There are people there who are hungry and yearning. Don't just go with the public mood that the media often portrays. In every audience there is somebody who is hoping you're right and willing to listen to you. Yes, the wheat and the tares are growing at the same time. I think probably the greatest onslaught comes from faculty members sometimes in the academy but there are also fine Christian scholars in there that tell you they're seeing a response in private to what they do.

So I would just say yes, the day seems dark, it may seem grim, but I think of what king George Vi said in 1939, "I said to the man at the gate of the year, give me a light that I may walk safely into the unknown". He said to me, "Go out into the darkness and put your hand into the hand of God and it shall be to you better than the light and safer than the known". God is leading us in accomplishing things. And while the days may seem dark, this is not the last chapter and there is a lot more yet to happen and we know what the last chapter actually says.

James: Didn't the New Testament Christians and didn't the apostle Paul face as serious a challenge, and as let's say as committed an enemy to truth as we face?

Ravi: You think of what Paul was up against. He was a product of three cultures: Greece, Rome, and being the product of the Hebrew culture. All of them were hostile toward his conversion. Even the disciples didn't know what to do with him so they put him in a basket and lowered him over the wall. They didn't realize they were putting a man in the basket who was going to write 1/3 of the New Testament. And he changed history! Saul of Tarsus to Paul changed history. Just when it seems darkest, God has a way of turning things around and that is the surest way for us to know that he is sovereign and revival is his working. So don't retreat! Maybe think through carefully how you engage but you must engage. Somebody you will meet is looking for answers and one person can make a difference.

James: God does the impossible with any yielded vessel. You were on a bed of suicide as a teenager, and basically a total unbeliever, and here I am, product of a rape, a forced sexual relationship where the doctor wouldn't abort me. You and I fell in love with Jesus. Our lives were changed. We've been able to impact lives. We're examples of what Christ in a person can do. As surely as Christ clothed himself with Saul, Paul's humanity, and expressed the life of Christ through that humanity, he can do the same thing through any of us today. And we're just two examples and out here are millions of people who can do the very same thing.

Ravi: I think that goes back to the point you were talking earlier on about suffering and pain. When you read 1 Corinthians 13, what does he say? Now abide faith, hope, and love: and the greatest of these is love. The 3 excellencies of life: faith, hope, and love. None of them is attainable without suffering and without pain. And if that is true individually I think it is also true nationally. So when God takes us through these valleys and then emerge once again faith, hope, and love, you see that God (this is important now) God triumphs not in spite of the darkness, tree of evil, the suffering, God conquers through it, not in spite of, but through it. So even if the days are grim God's conquering comes through that and we see once again the supreme light which he wants us to follow.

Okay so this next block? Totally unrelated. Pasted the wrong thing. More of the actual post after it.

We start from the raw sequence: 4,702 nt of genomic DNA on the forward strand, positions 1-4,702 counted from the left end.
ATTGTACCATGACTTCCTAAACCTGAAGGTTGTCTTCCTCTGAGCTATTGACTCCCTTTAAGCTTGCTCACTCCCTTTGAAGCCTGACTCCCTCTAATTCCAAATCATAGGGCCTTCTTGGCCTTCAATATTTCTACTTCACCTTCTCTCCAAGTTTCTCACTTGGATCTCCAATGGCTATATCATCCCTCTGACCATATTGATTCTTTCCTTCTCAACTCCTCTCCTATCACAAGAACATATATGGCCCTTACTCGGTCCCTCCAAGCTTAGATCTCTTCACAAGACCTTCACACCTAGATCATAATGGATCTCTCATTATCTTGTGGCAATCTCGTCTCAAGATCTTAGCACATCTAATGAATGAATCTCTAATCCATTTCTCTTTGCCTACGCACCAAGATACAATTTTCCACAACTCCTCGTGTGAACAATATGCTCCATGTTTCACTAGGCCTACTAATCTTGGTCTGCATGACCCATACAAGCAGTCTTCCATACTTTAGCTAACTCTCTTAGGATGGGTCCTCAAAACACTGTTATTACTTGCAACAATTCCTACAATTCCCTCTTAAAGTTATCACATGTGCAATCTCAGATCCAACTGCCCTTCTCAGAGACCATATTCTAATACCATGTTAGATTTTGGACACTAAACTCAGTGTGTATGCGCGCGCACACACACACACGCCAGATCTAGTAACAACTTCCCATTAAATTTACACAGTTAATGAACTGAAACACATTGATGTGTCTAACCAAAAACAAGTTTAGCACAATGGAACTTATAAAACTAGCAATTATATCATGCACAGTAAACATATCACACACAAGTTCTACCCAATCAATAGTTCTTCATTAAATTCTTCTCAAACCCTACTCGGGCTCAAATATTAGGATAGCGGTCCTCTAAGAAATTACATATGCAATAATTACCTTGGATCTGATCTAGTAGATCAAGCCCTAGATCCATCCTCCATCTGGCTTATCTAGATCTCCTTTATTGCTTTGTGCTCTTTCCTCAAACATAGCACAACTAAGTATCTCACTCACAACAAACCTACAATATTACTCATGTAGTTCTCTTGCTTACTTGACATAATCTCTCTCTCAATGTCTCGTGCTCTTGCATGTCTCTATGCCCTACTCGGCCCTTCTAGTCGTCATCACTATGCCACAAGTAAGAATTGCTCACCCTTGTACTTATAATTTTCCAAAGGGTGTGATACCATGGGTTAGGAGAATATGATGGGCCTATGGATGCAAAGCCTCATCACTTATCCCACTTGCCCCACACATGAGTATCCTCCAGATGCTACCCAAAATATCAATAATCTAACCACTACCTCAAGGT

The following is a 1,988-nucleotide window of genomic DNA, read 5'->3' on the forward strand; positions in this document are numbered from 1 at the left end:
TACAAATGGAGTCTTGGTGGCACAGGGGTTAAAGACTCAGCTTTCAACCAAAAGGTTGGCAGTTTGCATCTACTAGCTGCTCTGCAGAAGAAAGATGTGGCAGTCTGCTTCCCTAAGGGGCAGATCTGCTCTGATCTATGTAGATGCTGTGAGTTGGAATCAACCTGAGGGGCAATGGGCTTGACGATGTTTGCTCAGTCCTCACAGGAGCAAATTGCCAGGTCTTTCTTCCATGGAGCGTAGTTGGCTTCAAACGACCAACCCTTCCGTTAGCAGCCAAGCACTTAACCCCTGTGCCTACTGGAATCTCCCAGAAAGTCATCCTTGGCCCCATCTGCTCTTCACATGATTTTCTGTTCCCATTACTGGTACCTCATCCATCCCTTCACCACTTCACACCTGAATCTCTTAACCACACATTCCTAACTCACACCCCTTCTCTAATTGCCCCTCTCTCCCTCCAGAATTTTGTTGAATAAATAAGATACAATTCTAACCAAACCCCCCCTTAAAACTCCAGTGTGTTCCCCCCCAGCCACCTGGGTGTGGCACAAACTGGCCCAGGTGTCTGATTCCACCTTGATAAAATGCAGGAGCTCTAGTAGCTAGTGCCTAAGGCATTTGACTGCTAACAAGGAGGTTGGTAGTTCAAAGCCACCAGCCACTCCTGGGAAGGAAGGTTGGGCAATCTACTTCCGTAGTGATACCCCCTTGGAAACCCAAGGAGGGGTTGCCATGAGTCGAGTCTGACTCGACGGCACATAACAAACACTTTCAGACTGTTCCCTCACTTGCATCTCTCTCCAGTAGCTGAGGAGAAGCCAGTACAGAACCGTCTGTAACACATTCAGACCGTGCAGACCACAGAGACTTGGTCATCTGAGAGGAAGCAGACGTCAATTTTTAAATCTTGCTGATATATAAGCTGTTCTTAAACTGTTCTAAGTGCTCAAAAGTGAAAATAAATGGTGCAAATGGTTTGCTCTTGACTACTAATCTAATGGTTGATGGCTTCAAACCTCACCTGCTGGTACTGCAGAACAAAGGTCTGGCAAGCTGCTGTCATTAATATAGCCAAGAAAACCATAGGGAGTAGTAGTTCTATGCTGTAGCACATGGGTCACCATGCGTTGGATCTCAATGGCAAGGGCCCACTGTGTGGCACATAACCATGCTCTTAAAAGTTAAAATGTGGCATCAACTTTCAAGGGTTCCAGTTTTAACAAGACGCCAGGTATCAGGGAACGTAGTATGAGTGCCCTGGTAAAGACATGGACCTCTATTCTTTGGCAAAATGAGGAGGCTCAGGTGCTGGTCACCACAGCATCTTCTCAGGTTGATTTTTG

James: Here's a question that our editors have wanted you to answer and I think it is very pertinent. I know you're in the process of really putting together quite a lengthy explanation, an understanding of how we should consider this. But what are your thoughts about the recent decision of the U.S. Supreme Court claiming that there is a right to so-called same sex marriage in the constitution. Your response?

Ravi: Yes, you're absolutely right. I'm pondering this very, very carefully, James and Betty. Very few questions have I taken so long to think through. My blackberry is busy on every flight as I'm penning thoughts and ideas that I want to pull together because this is such a sensitive issue and so volatile an issue. The body in the Christian worldview is the temple of the living God. It is indisputable. C.S. Lewis said, "You do not have a soul, you are a soul. You have a body. You are a soul, you have a body". So our base of definitions comes from that logical and chronological connection that we are essentially souls, we have a body. We all have temptations, proclivities, dispositions: even the purest person living here will say, "I battle temptation". What are the temptations? Lust, greed, and pride — the Bible says "All that is in the flesh".

And so we start off from two different vantage points. The foundational starting point is different from a secularist view to a Christian theistic framework. But there are many, even in that worldview of thought that I know, James, who will tell you how they've lived in struggle and want to honor God and therefore, lead lives of resistance to that temptation. I know them. In a matter of hours I'll be with one of them sitting across the table. So to make my answer brief at this point and more at length later, yes, the chasm is wide. Where is the bridge? The bridge isn't two hungers and two searches: the search for identity and the search for intimacy.